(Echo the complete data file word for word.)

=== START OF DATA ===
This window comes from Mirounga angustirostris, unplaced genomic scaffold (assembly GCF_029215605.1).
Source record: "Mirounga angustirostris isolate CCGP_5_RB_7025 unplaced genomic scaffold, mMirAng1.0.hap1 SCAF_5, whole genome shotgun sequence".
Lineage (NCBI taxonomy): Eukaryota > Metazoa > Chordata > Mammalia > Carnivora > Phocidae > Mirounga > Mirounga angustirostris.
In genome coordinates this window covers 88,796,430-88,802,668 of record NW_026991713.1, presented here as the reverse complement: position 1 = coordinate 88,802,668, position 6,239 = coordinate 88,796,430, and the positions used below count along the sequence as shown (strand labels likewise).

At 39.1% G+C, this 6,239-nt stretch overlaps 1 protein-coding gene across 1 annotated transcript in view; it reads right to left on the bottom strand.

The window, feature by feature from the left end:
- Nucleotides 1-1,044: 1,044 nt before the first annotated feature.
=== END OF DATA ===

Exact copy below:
This window comes from Mirounga angustirostris, unplaced genomic scaffold (assembly GCF_029215605.1).
Source record: "Mirounga angustirostris isolate CCGP_5_RB_7025 unplaced genomic scaffold, mMirAng1.0.hap1 SCAF_5, whole genome shotgun sequence".
Lineage (NCBI taxonomy): Eukaryota > Metazoa > Chordata > Mammalia > Carnivora > Phocidae > Mirounga > Mirounga angustirostris.
In genome coordinates this window covers 88,796,430-88,802,668 of record NW_026991713.1, presented here as the reverse complement: position 1 = coordinate 88,802,668, position 6,239 = coordinate 88,796,430, and the positions used below count along the sequence as shown (strand labels likewise).

At 39.1% G+C, this 6,239-nt stretch overlaps 1 protein-coding gene across 1 annotated transcript in view; it reads right to left on the bottom strand.

The window, feature by feature from the left end:
- Nucleotides 1-1,044: 1,044 nt before the first annotated feature.